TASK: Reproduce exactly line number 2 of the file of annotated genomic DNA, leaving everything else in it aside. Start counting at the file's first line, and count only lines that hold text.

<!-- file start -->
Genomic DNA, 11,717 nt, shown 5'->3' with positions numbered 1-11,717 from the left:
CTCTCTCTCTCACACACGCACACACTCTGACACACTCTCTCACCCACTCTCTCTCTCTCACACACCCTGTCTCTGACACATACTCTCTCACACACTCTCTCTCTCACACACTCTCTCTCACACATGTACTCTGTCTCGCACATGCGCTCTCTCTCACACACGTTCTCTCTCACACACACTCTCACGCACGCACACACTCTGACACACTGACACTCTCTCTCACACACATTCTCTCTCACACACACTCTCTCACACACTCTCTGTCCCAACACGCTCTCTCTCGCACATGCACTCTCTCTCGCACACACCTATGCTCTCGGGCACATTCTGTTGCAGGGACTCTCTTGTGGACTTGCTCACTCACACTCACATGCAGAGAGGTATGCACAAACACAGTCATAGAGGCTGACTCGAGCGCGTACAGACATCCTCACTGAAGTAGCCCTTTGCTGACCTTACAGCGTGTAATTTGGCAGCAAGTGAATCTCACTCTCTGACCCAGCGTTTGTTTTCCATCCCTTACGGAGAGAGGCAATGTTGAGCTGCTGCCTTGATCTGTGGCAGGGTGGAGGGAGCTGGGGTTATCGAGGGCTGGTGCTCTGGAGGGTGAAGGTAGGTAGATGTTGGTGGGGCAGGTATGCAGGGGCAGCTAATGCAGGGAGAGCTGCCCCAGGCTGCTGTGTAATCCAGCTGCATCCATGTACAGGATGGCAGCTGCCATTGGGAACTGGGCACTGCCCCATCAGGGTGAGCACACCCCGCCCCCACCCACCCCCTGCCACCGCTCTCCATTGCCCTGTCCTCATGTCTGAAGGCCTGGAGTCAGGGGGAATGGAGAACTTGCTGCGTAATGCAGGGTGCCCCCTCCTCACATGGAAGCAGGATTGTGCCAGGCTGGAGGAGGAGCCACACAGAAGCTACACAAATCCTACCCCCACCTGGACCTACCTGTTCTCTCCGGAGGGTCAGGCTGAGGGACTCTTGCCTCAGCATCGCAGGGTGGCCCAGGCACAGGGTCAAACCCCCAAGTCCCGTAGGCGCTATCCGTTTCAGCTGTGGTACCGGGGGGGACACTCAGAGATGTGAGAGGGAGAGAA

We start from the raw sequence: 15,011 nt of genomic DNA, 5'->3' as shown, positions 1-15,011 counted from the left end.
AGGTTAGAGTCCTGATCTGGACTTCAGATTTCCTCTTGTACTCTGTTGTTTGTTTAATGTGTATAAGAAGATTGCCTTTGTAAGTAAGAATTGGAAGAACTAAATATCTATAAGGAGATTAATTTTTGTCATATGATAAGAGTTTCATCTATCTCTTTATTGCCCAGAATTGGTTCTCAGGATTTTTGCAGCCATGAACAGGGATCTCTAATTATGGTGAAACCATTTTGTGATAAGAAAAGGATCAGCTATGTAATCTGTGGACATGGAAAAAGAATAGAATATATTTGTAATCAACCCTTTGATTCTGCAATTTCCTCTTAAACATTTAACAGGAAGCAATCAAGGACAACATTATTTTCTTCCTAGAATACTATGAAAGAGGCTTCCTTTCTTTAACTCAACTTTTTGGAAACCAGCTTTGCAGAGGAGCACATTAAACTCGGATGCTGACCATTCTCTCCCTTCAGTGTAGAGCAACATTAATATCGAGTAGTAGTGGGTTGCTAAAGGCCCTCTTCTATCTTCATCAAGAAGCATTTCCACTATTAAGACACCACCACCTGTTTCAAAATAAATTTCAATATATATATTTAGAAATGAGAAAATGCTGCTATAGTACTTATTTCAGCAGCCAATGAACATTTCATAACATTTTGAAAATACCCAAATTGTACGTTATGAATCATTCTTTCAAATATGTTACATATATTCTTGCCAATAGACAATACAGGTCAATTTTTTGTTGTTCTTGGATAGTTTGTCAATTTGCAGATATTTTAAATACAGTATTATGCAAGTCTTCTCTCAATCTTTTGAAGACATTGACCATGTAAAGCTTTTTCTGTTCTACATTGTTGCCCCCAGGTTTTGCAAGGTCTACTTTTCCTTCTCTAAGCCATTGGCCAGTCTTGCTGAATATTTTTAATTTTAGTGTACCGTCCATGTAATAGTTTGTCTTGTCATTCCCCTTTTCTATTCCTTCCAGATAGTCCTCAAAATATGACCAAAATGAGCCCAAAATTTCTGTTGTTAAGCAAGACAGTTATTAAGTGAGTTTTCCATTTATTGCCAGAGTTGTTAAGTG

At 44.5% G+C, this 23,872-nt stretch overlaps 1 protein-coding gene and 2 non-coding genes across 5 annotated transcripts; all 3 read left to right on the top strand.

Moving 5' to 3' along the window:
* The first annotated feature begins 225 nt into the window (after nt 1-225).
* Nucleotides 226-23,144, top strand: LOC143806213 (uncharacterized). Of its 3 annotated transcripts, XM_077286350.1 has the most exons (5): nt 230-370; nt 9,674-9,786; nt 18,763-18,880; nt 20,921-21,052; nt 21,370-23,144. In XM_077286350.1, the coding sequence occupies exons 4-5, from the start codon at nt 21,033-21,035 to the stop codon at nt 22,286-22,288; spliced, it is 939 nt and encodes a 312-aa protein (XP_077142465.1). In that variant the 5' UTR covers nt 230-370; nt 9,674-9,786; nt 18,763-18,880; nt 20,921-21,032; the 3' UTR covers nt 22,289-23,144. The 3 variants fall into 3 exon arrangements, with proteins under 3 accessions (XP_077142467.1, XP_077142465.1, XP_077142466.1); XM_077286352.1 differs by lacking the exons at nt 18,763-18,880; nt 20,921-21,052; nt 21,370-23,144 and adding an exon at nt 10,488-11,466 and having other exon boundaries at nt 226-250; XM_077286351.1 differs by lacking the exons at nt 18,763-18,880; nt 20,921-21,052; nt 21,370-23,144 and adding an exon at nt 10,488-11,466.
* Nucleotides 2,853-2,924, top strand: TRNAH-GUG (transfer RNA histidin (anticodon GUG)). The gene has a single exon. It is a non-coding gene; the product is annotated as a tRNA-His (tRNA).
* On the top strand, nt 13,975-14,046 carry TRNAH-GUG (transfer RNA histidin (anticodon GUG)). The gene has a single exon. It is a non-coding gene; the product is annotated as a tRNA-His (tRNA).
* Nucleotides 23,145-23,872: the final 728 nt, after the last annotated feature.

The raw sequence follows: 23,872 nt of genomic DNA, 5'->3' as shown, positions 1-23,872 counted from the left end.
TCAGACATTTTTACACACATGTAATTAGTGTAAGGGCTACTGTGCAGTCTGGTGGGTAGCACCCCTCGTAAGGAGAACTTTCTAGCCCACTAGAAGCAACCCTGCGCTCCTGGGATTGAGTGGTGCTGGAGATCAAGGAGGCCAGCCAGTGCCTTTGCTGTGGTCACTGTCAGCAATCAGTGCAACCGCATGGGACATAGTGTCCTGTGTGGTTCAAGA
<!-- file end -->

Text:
CTCTCTCTCTCACACACGCACACACTCTGACACACTCTCTCACCCACTCTCTCTCTCTCACACACCCTGTCTCTGACACATACTCTCTCACACACTCTCTCTCTCACACACTCTCTCTCACACATGTACTCTGTCTCGCACATGCGCTCTCTCTCACACACGTTCTCTCTCACACACACTCTCACGCACGCACACACTCTGACACACTGACACTCTCTCTCACACACATTCTCTCTCACACACACTCTCTCACACACTCTCTGTCCCAACACGCTCTCTCTCGCACATGCACTCTCTCTCGCACACACCTATGCTCTCGGGCACATTCTGTTGCAGGGACTCTCTTGTGGACTTGCTCACTCACACTCACATGCAGAGAGGTATGCACAAACACAGTCATAGAGGCTGACTCGAGCGCGTACAGACATCCTCACTGAAGTAGCCCTTTGCTGACCTTACAGCGTGTAATTTGGCAGCAAGTGAATCTCACTCTCTGACCCAGCGTTTGTTTTCCATCCCTTACGGAGAGAGGCAATGTTGAGCTGCTGCCTTGATCTGTGGCAGGGTGGAGGGAGCTGGGGTTATCGAGGGCTGGTGCTCTGGAGGGTGAAGGTAGGTAGATGTTGGTGGGGCAGGTATGCAGGGGCAGCTAATGCAGGGAGAGCTGCCCCAGGCTGCTGTGTAATCCAGCTGCATCCATGTACAGGATGGCAGCTGCCATTGGGAACTGGGCACTGCCCCATCAGGGTGAGCACACCCCGCCCCCACCCACCCCCTGCCACCGCTCTCCATTGCCCTGTCCTCATGTCTGAAGGCCTGGAGTCAGGGGGAATGGAGAACTTGCTGCGTAATGCAGGGTGCCCCCTCCTCACATGGAAGCAGGATTGTGCCAGGCTGGAGGAGGAGCCACACAGAAGCTACACAAATCCTACCCCCACCTGGACCTACCTGTTCTCTCCGGAGGGTCAGGCTGAGGGACTCTTGCCTCAGCATCGCAGGGTGGCCCAGGCACAGGGTCAAACCCCCAAGTCCCGTAGGCGCTATCCGTTTCAGCTGTGGTACCGGGGGGGACACTCAGAGATGTGAGAGGGAGAGAA